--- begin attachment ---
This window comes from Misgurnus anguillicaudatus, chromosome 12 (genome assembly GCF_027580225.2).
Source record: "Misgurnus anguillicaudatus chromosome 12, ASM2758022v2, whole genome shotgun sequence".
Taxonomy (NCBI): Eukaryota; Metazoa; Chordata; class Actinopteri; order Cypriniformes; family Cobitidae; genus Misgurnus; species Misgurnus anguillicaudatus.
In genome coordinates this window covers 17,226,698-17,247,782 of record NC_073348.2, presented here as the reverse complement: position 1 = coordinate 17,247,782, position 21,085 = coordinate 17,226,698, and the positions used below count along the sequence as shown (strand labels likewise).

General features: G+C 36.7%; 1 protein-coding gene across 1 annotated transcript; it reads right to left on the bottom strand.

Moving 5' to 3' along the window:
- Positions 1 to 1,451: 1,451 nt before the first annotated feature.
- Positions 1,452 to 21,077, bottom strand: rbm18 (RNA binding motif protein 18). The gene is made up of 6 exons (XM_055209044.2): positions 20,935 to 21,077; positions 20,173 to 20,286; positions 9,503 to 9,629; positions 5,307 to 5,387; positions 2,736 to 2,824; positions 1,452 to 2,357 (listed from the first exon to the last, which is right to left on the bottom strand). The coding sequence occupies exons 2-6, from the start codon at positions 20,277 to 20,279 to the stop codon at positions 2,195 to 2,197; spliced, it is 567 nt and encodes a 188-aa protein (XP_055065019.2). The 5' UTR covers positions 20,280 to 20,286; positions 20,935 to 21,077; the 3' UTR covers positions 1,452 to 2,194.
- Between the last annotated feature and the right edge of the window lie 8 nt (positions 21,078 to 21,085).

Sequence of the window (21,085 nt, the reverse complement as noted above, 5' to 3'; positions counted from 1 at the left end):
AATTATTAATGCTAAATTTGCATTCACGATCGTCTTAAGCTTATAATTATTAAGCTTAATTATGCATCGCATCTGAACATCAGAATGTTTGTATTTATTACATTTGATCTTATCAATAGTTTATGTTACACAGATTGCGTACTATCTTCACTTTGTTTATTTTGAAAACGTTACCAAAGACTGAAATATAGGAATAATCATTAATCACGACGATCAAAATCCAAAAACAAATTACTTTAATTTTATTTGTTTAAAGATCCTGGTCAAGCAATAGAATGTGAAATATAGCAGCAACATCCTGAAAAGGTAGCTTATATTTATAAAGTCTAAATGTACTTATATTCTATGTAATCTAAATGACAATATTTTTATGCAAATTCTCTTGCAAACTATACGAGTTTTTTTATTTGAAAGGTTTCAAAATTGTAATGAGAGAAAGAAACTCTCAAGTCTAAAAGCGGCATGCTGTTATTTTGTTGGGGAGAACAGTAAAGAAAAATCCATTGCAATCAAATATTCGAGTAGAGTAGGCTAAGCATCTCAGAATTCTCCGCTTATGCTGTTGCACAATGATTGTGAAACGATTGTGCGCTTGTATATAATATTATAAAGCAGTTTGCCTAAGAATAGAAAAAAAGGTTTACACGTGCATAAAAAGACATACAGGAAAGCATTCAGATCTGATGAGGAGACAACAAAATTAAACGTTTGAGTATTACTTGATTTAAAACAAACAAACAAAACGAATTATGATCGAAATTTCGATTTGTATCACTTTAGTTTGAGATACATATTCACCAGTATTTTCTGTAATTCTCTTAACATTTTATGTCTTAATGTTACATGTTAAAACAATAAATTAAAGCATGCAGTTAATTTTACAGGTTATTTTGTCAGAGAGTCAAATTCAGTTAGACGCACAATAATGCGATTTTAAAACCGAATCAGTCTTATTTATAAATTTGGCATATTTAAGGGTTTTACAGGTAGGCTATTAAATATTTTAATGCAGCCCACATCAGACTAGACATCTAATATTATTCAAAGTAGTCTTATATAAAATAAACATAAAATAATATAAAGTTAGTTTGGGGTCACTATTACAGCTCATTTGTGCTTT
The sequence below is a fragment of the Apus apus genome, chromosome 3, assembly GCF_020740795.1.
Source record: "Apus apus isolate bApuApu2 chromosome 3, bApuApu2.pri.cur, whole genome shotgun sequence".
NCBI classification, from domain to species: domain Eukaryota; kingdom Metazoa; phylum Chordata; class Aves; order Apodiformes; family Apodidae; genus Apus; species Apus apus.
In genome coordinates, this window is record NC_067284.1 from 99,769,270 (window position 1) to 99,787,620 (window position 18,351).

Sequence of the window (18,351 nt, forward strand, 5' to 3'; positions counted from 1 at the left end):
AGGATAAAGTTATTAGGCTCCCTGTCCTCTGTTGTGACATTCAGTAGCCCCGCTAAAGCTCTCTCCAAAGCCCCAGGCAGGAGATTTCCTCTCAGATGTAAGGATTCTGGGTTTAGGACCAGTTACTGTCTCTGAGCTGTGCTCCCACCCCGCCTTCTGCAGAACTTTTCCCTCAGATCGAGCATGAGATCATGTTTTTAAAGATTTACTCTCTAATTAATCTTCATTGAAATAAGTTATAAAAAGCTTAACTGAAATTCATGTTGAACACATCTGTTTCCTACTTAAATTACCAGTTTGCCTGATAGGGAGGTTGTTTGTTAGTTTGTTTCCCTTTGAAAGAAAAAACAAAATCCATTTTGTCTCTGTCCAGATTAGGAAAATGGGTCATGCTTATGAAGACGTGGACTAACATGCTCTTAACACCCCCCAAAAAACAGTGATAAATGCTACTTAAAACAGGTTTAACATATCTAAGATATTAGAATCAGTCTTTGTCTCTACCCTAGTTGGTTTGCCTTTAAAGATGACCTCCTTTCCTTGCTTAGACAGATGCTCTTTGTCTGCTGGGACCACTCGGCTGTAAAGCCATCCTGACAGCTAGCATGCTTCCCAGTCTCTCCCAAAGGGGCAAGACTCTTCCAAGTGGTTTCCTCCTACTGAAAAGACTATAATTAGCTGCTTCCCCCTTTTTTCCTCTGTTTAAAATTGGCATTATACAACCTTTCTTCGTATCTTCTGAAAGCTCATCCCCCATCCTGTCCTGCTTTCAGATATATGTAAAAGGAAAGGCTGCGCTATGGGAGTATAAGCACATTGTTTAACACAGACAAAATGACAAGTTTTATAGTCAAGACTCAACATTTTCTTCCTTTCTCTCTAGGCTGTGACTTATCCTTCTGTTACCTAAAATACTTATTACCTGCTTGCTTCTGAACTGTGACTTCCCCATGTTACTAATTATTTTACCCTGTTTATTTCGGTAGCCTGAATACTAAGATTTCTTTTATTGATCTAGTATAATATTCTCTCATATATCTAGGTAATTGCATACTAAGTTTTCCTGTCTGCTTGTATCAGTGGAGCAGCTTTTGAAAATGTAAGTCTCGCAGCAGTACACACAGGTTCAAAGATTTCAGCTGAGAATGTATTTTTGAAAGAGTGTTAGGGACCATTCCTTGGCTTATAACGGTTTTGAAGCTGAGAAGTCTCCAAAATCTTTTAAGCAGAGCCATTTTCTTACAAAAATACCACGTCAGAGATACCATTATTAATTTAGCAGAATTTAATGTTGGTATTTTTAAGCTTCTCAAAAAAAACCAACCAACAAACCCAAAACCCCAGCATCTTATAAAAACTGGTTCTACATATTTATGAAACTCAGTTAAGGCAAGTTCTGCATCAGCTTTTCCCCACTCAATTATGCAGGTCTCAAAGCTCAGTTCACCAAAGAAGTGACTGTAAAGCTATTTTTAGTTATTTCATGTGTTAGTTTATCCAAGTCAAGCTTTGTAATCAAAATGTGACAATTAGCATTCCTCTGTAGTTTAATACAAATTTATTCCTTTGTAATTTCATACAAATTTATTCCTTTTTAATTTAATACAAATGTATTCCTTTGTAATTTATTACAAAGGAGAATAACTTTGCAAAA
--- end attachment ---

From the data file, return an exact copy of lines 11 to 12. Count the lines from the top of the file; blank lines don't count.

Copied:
AATTATTAATGCTAAATTTGCATTCACGATCGTCTTAAGCTTATAATTATTAAGCTTAATTATGCATCGCATCTGAACATCAGAATGTTTGTATTTATTACATTTGATCTTATCAATAGTTTATGTTACACAGATTGCGTACTATCTTCACTTTGTTTATTTTGAAAACGTTACCAAAGACTGAAATATAGGAATAATCATTAATCACGACGATCAAAATCCAAAAACAAATTACTTTAATTTTATTTGTTTAAAGATCCTGGTCAAGCAATAGAATGTGAAATATAGCAGCAACATCCTGAAAAGGTAGCTTATATTTATAAAGTCTAAATGTACTTATATTCTATGTAATCTAAATGACAATATTTTTATGCAAATTCTCTTGCAAACTATACGAGTTTTTTTATTTGAAAGGTTTCAAAATTGTAATGAGAGAAAGAAACTCTCAAGTCTAAAAGCGGCATGCTGTTATTTTGTTGGGGAGAACAGTAAAGAAAAATCCATTGCAATCAAATATTCGAGTAGAGTAGGCTAAGCATCTCAGAATTCTCCGCTTATGCTGTTGCACAATGATTGTGAAACGATTGTGCGCTTGTATATAATATTATAAAGCAGTTTGCCTAAGAATAGAAAAAAAGGTTTACACGTGCATAAAAAGACATACAGGAAAGCATTCAGATCTGATGAGGAGACAACAAAATTAAACGTTTGAGTATTACTTGATTTAAAACAAACAAACAAAACGAATTATGATCGAAATTTCGATTTGTATCACTTTAGTTTGAGATACATATTCACCAGTATTTTCTGTAATTCTCTTAACATTTTATGTCTTAATGTTACATGTTAAAACAATAAATTAAAGCATGCAGTTAATTTTACAGGTTATTTTGTCAGAGAGTCAAATTCAGTTAGACGCACAATAATGCGATTTTAAAACCGAATCAGTCTTATTTATAAATTTGGCATATTTAAGGGTTTTACAGGTAGGCTATTAAATATTTTAATGCAGCCCACATCAGACTAGACATCTAATATTATTCAAAGTAGTCTTATATAAAATAAACATAAAATAATATAAAGTTAGTTTGGGGTCACTATTACAGCTCATTTGTGCTTT
The sequence below is a fragment of the Apus apus genome, chromosome 3, assembly GCF_020740795.1.